Clark, R. C.  & Mayer, R. E. (2008). E-learning and the science of instruction. San Francisco, CA: John Wiley and Sons, Inc.

Google Docs Sharing Tutorial Narration

 

Sue’s Digital Story

Posted: August 1, 2016 in STANDARD 1 DESIGN
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In my graduate class, EDTECH 513, I was asked to share a digital story. I chose to discuss my best friend, my sister, who struggled with Juvenile Diabetes and had two kidney transplants.

Here is the link to her digital story.

Here is the link to the transcript.

Enjoy!

Here is the link to the paper I wrote on the Coherence Principle.  Enjoy and feel free to comment.

The Coherence Analysis

Talking EdTech with Trish Podcast link

Podcast Transcript

The podcast series I would create would be a weekly podcast on all different topics about Educational Technology. This week I chose to share as much information about electronic portfolio use in the classroom as I could without overwhelming you. In fact, if anything, I believe I tried to persuade you to think favorably, since electronic portfolios are becoming more and more in demand in school districts. This task was timely because not long ago I was asked by my school district to give a professional development on portfolio use. I was to come up with a plan for a school-wide portfolio assessment program and I really wasn’t confident that I could accomplish it effectively. I studied and reviewed the areas that were hazy to me and as I presented details to you about the digital portfolios, I became reinvested in the practice once again.  As a teacher, I recognize so much potential for the students and fulfillment for the teachers with digital portfolio use.

So now you know my intentions, but here are some of the real comings and goings during this project. I sincerely hope you felt my favorable vibes within the context of my presentation.  The actual preparation of the Podcast was more stressful.  The acoustics weren’t accurate at first, and when that issue was conquered, I jumbled my verbal presentation.  I was feeling very confident at one point, somewhere around providing you with the benefits of student portfolios, when my youngest son barged into the room during recording and I had to start over again. I have three sons, so this interruption was not too bad.  All in all, when I look back at my work, I am proud of the contents.  I am anxious to read what you think and, please tell me, did I sway your opinion of digital portfolio use at all?

 

Haiku DeckThis week, in my EDTECH 513 Multimedia class, we learned that when designing a presentation, it is important to incorporate the Modality Principle. This means that learning occurs through the use of images where only a small amount of text is presented with the narration. For this project, we were asked to use Haiku Deck, which is a website that helps the user create powerful presentations that promote teaching and learning. When I created my account, I experimented with Haiku Deck’s features and I was impressed with how easy it was to navigate and create a presentation with beautiful images and speaker notes.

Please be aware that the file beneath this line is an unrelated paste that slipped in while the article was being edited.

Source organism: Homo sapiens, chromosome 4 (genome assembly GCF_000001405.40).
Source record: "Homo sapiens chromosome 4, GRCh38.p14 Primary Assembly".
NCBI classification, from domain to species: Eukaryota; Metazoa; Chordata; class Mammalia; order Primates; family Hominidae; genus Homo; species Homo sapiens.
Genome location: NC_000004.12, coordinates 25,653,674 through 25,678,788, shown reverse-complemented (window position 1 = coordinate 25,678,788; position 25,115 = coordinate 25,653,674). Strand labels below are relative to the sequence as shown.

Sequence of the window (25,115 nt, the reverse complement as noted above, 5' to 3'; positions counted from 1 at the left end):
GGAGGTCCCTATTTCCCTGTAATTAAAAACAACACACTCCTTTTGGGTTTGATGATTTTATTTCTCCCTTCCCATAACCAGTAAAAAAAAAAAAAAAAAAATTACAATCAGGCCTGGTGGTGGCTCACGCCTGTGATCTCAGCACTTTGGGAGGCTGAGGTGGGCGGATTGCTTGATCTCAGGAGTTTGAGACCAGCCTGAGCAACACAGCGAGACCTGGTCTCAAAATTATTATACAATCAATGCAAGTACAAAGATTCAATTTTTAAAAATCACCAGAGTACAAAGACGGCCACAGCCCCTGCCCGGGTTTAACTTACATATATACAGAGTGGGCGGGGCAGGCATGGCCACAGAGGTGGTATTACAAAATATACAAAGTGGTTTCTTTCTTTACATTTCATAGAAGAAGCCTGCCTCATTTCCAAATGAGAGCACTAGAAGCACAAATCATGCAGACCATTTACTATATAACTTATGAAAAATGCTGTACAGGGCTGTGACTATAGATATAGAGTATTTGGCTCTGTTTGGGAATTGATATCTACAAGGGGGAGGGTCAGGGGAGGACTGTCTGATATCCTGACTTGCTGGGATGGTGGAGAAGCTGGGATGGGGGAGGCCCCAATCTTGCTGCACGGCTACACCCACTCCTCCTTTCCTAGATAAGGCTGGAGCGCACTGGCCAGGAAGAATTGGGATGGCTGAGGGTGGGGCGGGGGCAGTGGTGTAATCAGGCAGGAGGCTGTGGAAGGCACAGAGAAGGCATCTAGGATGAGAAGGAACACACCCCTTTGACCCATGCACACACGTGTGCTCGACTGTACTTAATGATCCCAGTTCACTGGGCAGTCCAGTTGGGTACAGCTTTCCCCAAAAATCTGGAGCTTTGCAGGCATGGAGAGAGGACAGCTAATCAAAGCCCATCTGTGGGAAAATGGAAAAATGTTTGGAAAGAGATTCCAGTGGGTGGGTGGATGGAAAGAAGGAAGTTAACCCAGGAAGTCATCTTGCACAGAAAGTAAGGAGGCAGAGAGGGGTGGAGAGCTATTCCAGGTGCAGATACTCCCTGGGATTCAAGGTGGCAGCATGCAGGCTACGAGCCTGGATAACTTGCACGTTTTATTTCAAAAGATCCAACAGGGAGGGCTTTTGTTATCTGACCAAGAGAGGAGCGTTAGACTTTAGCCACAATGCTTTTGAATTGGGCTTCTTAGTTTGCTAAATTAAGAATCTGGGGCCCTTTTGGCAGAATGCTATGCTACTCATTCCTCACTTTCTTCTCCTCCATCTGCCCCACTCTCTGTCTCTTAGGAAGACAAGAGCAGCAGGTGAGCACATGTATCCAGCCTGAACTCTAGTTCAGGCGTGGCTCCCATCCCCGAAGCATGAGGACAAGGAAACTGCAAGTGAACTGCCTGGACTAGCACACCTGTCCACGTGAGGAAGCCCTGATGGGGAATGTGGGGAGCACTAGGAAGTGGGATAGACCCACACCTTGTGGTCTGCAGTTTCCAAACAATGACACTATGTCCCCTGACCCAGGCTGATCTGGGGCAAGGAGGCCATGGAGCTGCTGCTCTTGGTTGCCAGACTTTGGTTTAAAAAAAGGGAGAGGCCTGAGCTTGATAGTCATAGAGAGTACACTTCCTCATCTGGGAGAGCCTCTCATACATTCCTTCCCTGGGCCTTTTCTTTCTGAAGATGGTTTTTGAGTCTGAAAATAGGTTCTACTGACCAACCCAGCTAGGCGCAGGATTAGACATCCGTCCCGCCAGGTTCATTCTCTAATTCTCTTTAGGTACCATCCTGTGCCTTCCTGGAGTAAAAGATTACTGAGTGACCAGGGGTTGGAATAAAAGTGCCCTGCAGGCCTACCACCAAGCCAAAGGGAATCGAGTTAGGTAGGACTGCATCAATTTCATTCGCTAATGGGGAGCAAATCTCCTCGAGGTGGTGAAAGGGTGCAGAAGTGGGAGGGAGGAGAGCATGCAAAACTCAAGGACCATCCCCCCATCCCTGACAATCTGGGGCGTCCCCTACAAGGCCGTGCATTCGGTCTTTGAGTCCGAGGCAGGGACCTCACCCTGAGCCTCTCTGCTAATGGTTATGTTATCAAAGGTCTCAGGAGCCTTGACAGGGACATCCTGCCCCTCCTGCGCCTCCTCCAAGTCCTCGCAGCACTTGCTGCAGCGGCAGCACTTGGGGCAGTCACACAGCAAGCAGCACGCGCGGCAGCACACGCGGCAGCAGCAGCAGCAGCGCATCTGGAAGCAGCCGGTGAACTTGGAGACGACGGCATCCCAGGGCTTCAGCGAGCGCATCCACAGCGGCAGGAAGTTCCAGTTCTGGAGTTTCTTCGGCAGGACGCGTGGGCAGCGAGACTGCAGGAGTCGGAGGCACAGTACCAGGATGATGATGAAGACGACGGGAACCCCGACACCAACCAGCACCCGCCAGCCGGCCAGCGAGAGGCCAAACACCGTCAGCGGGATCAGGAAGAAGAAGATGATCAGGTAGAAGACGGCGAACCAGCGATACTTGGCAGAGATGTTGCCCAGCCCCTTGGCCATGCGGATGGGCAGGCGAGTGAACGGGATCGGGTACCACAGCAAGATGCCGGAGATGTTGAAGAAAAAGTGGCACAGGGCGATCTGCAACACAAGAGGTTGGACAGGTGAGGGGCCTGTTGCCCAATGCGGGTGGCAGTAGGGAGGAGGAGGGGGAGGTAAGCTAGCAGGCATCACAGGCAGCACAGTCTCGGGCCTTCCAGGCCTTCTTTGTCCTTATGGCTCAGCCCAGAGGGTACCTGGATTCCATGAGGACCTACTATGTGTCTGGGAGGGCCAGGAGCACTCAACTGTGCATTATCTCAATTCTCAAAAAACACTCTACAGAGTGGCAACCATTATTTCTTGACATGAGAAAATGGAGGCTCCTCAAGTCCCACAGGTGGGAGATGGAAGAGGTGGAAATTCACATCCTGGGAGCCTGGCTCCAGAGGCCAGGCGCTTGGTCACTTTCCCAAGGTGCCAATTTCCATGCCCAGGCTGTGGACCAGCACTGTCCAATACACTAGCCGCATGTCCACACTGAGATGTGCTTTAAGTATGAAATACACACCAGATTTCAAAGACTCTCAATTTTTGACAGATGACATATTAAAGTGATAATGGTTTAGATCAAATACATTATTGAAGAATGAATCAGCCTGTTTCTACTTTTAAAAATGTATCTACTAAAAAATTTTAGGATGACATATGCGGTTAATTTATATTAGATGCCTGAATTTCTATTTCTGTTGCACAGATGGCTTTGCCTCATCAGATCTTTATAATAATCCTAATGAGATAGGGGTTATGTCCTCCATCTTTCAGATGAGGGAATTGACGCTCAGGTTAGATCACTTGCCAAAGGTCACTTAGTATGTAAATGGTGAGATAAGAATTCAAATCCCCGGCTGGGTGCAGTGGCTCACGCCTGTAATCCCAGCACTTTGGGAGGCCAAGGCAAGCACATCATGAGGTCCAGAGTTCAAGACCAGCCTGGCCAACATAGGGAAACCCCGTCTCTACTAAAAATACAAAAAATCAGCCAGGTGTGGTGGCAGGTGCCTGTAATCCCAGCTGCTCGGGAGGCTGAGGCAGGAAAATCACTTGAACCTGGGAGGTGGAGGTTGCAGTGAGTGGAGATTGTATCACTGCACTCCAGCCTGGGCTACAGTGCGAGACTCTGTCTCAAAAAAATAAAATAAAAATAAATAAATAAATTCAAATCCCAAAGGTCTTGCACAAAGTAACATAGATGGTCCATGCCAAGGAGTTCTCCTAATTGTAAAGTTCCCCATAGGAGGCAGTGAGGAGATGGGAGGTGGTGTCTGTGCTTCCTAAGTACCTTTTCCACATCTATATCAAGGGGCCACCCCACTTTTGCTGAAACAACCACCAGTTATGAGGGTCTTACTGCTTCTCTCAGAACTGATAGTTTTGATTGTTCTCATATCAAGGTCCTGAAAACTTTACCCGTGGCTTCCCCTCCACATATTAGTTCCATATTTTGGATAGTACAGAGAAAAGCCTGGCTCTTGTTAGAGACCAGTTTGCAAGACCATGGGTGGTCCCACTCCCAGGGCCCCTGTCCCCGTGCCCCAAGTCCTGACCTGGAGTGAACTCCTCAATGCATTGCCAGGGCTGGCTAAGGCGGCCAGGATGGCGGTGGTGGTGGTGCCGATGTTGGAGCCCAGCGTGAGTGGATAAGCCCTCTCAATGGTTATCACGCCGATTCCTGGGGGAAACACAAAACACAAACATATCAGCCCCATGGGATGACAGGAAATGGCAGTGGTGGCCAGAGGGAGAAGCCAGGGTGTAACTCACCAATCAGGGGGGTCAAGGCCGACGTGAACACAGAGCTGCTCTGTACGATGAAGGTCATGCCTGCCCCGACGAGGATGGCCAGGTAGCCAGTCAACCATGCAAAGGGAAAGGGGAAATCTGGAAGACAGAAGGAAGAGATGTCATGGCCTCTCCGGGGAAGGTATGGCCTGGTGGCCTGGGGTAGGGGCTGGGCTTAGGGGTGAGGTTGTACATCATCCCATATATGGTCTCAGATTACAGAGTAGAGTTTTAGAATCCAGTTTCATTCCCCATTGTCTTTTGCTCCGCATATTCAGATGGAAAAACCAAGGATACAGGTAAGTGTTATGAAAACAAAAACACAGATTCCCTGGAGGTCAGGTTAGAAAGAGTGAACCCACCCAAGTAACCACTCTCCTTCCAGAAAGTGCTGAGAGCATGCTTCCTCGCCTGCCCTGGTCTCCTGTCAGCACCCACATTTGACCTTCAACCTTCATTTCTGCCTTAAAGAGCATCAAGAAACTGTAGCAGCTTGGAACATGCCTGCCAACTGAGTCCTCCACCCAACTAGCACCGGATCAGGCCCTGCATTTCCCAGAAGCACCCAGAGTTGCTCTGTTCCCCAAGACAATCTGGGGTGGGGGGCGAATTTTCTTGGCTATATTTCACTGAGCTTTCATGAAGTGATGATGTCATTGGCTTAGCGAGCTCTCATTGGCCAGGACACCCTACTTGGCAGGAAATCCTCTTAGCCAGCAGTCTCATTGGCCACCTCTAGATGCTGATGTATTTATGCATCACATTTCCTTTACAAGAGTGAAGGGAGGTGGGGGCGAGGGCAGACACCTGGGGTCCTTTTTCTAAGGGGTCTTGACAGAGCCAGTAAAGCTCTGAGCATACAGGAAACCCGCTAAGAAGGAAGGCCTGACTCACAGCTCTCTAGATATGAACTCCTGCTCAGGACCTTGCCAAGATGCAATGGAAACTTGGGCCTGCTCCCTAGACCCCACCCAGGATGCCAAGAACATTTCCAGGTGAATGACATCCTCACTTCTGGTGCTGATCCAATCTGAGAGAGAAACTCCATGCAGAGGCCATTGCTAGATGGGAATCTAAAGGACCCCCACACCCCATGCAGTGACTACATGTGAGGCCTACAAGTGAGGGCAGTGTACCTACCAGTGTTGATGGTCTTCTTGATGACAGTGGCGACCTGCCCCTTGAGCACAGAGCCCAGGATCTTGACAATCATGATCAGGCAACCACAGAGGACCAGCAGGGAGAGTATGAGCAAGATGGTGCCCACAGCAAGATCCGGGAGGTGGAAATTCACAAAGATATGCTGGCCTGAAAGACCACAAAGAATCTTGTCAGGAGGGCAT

The presentation I chose to create is titled, Google Edu. My school system just adopted the use of Google Apps for all our students and faculty. At first there was a bit of skepticism on how successful this would be, so I decided to get some training and become a Certified Google Educator. I was able to decide for myself how effective Google Edu is and I would also be able pass on what I learned to my fellow colleagues through Professional Development. After my training, I fell in love with all the Google Apps. I did some PD events but I am still in need of a presentation tool to convince my fellow educators on how cool the Google Apps are and how they can be incorporated into their lesson plans. This presentation will accompany my discussion of an Introduction to the Google Apps. The speaker notes give an outline about what my narration would consist of but I would go into more detail about examples of my use of Google Apps in my classroom.

Here is the link to my presentation: Google Edu

Multimedia & Contiguity Principles Design Notes

This week, I created a Clarify Presentation demonstrating the procedures for creating a digital story using Storyjumper.

The objective is: Given access to storyjumper.com, students will be able to follow procedures in order to create a digital storybook about cyberbullying.

Design notes:

  • Label each step with a title
  • Type “speaker note” style instructions, as if the instructor was speaking to the student.
  • Take screen shots of the storyjumper website that is needed for each step of the procedure.
  • Use minimal text to clarify the speaker notes and explain the graphic.
  • Explain the assessment at the end of the presentation.

I teach STEM in a computer lab; therefore, most of my instruction concentrates on technology procedures. The Multimedia and Contiguity Principle played an important role while designing my presentation.  The layout of the presentation keeps in mind how people learn and how cognitive overload can be an issue when using a great deal of text and graphics.  Consequently, I was certain to maintain graphics as screenshots of the actual procedures of using storyjumper.com.  This was done in order to correctly guide the learner through the process of digital storytelling.  I used transformational graphics that shows a series of steps to keep in mind the Multimedia Principle. The longer instructional text has a simple graphic with short text to simplify the directions.  Words and graphics are recommended for optimal learning. Each step contains only a minimal number of graphics to capture the learner’s attention with words in close proximity to the graphic in order to comply with the Contiguity Principle.  The viewers will gain a clear connection between text and graphic to successfully apply their learning.

Digital Storytelling Instruction Project
AECT standard 1.2 Message Design,

AECT standard 2.3 Computer-Based Technologies